Brian Rorrer

In Memorial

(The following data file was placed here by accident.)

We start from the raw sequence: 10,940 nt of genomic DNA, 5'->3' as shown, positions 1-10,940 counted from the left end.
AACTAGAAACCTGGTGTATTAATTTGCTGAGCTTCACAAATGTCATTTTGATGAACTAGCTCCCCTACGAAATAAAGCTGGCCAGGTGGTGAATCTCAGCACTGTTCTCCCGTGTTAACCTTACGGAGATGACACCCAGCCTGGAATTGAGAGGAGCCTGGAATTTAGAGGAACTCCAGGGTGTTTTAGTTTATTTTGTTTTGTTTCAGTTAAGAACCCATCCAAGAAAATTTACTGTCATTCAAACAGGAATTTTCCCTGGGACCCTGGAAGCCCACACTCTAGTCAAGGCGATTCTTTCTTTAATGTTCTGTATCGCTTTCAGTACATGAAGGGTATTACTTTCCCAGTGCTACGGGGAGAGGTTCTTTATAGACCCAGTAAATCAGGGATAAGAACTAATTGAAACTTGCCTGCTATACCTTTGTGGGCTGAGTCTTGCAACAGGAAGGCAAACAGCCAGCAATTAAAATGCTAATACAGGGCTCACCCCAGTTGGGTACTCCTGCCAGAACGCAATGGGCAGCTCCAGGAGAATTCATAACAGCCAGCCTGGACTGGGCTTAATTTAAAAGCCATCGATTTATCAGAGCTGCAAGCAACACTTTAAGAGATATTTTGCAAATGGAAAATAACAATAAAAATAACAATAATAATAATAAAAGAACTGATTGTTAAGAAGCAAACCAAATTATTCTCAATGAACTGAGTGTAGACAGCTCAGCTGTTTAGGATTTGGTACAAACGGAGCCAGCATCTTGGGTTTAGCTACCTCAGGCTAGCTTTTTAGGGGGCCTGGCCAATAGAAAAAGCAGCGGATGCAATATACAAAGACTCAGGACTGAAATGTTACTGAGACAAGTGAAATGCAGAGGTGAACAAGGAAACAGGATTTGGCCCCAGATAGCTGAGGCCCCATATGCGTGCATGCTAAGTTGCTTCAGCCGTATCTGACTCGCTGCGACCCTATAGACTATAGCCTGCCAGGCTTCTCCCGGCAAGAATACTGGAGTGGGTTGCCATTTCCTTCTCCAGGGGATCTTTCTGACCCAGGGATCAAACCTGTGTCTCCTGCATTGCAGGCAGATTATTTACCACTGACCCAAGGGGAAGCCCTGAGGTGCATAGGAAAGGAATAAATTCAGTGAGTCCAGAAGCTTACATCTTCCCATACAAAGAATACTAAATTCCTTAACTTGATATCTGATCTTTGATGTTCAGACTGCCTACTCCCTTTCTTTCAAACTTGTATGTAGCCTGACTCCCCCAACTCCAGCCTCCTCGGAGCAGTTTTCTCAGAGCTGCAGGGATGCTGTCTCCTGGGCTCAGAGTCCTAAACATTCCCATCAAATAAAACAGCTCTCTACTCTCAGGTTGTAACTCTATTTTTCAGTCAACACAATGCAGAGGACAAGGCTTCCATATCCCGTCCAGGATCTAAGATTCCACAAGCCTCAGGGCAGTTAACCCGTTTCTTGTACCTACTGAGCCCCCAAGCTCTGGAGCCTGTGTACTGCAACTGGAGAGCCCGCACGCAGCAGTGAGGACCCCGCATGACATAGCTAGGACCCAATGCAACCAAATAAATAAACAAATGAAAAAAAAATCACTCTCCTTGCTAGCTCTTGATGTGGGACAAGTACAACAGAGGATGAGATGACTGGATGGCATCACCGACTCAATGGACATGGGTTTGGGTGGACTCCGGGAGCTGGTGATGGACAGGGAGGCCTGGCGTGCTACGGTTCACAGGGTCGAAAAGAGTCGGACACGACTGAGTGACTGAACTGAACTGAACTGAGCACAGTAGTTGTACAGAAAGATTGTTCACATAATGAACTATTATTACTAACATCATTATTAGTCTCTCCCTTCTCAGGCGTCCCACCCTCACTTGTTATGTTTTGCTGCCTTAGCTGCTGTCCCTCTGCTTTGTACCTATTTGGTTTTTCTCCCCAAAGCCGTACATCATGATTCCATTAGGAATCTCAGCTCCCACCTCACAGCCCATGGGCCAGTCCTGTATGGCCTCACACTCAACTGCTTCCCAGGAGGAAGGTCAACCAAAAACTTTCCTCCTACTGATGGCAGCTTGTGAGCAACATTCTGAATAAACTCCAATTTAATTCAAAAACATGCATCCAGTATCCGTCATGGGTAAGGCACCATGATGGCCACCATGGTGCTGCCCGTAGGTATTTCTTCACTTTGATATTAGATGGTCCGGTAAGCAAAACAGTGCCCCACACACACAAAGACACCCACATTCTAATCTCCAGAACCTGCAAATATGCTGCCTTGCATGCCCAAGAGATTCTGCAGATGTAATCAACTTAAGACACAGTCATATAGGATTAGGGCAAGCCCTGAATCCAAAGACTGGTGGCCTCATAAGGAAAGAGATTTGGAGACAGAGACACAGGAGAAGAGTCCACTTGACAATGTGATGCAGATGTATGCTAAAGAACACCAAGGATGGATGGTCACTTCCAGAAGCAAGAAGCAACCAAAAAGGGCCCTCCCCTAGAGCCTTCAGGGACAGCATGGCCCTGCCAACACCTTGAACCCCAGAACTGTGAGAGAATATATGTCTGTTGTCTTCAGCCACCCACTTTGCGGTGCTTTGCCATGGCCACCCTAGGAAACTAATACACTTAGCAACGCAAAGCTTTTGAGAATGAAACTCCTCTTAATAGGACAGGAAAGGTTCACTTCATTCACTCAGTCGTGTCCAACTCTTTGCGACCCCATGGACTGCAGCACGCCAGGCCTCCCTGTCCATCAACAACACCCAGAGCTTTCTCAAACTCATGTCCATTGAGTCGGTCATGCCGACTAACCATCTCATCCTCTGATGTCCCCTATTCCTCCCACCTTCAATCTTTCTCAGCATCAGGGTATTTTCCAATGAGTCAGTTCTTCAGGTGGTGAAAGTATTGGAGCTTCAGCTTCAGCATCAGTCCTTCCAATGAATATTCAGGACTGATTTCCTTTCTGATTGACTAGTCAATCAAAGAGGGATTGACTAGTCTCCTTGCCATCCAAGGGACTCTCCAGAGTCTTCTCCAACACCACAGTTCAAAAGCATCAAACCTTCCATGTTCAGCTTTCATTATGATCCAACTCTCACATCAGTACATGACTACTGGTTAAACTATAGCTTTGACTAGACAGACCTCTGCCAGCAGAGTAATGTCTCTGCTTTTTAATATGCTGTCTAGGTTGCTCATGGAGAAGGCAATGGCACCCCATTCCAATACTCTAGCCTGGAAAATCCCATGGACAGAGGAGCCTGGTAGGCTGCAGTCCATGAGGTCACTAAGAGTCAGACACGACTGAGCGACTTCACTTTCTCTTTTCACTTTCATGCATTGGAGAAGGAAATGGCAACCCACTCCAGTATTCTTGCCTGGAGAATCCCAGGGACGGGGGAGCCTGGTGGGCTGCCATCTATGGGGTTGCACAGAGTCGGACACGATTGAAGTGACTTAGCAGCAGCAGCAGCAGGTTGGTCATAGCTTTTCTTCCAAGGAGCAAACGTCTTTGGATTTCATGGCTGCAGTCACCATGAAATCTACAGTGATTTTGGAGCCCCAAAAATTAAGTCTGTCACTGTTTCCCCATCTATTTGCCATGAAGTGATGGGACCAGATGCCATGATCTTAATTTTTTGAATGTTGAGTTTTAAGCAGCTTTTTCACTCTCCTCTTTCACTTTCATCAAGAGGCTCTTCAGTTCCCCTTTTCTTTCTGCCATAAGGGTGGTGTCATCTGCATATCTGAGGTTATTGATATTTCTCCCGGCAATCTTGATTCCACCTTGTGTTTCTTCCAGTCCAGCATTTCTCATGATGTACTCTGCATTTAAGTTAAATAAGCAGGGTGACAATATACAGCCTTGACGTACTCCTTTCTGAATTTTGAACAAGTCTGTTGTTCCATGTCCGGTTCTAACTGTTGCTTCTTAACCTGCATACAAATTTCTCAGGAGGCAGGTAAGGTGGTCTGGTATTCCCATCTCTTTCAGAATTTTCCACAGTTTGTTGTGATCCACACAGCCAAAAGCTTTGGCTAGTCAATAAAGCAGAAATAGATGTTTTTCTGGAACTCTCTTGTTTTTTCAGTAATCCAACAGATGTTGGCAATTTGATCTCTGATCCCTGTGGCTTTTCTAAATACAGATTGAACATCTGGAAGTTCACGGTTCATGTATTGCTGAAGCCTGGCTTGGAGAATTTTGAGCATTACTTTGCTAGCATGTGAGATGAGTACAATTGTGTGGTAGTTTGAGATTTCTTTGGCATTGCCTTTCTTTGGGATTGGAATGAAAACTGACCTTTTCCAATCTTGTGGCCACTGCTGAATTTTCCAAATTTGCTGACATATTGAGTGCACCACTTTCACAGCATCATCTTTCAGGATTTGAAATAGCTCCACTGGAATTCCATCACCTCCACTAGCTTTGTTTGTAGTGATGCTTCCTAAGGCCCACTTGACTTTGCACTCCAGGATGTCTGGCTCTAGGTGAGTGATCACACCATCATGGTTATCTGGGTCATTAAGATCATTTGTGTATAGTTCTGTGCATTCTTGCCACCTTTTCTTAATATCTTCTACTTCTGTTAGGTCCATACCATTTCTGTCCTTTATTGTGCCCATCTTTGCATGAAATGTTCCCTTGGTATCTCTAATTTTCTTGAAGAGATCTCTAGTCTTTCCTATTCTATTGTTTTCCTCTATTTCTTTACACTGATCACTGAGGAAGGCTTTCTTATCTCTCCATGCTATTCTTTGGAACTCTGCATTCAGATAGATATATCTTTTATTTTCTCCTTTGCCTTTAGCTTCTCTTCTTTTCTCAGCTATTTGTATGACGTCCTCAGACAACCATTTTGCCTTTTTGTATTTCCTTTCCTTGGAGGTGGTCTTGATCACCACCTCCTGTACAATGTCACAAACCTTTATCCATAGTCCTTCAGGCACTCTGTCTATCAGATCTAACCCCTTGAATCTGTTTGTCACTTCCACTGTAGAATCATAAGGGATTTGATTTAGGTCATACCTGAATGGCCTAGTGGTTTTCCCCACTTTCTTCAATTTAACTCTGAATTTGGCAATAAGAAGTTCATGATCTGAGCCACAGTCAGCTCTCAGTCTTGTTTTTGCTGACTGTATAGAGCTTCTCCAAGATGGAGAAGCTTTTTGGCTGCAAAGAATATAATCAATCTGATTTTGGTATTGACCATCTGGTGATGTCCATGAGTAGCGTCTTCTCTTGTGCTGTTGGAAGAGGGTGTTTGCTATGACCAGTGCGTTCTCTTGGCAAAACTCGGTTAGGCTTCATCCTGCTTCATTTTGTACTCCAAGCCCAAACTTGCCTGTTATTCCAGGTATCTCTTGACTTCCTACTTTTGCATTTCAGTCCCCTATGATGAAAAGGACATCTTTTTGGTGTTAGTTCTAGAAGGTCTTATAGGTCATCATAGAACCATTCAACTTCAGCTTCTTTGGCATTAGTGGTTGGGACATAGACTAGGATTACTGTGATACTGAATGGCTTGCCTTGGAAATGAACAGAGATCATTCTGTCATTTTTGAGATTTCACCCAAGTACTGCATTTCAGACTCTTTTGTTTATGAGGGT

My mother was diagnosed with cancer when I was in my teenage years so, both of my parents tried their best to protect me from the unfortunate news. At first, the cancer went in to remission though, my mother had to have both of her breasts removed. The chemotherapy treatments took her hair so, she wore wigs until it grew back. She was always positive and really had hoped she had survived the cancer. We all did, truthfully. The year 2009 proved her wrong and our worse fears returned with a vengeance. I had been laid off from my job that April so, I was fortunate enough to stay home and help care for my mother along. She took some much needed time off from work. Though, there were many days were I drove her upon request so she could work a few hours each day. She called it “Driving Ms. Daisy.” My mother always did have a sense of humor. Her days of chemo treatment usually followed a week of having to stay in the hospital since it did a number on her. The hospital’s staff were always top notch and very compassionate. I do not know when, or really if, the decision was made to stop the treatments because the cancer was “winning,” but it was that summer than mom came home to stay with professional assistance from the hospice staff. Oxygen machine, hospital style bed in the living room, morphine drip for pain, etc. became a reality for the home life. During her time, she would watch “Law & Order”, play Scrabble on my first Dell laptop I had given her, play with the cats, etc. I remember my father and I taking her to Colonial Williamsburg. She worked for the college back in the late 1990s as a human resources director. She wanted to go to one of my favorite places which was a hobby shop called “Debby’s R/C World.” She was strong, probably the strongest person I knew. I stayed up most nights in the living room watching her sleep. I usually only slept when the morning nurse would come to do her duties and relief me for a couple of hours. My dad and I would take turns on the weekends since he was still working while I was unemployed. My mom passed away on a cool, but sunny Thursday shortly after 2:00PM EST at the end of October. My father, my brother from California, and myself had stepped outside for about ten minutes and she took the opportunity to complete her journey to Heaven. During the following year, my father advised me to use some of my mother’s life insurance money to go back to school. We had talked about that on and off for the past seven years or so, but money was the hold back. So, I did that year, for her, for me. I still find myself thinking of her with tears in my eyes. Partially because I know I won’t see her again in this life as much as I’d love to, but happy to know that she’s not in this pain. She never complained, but I can only imagine there wasn’t much comfort. And happy that she was the best mom for me and a great person that many people had the honor of knowing. You never truly realize your own strengths and determination until you’re faced with the unimaginable. Just because you may have been diagnosed with a “bad hand,” doesn’t mean that it’s over. Keep your head up and keep fighting. Life is much more than just cancer. You may have cancer, but cancer doesn’t have YOU. Even though, my mom has passed away (ten years this October), I’m still hoping for a cure one day.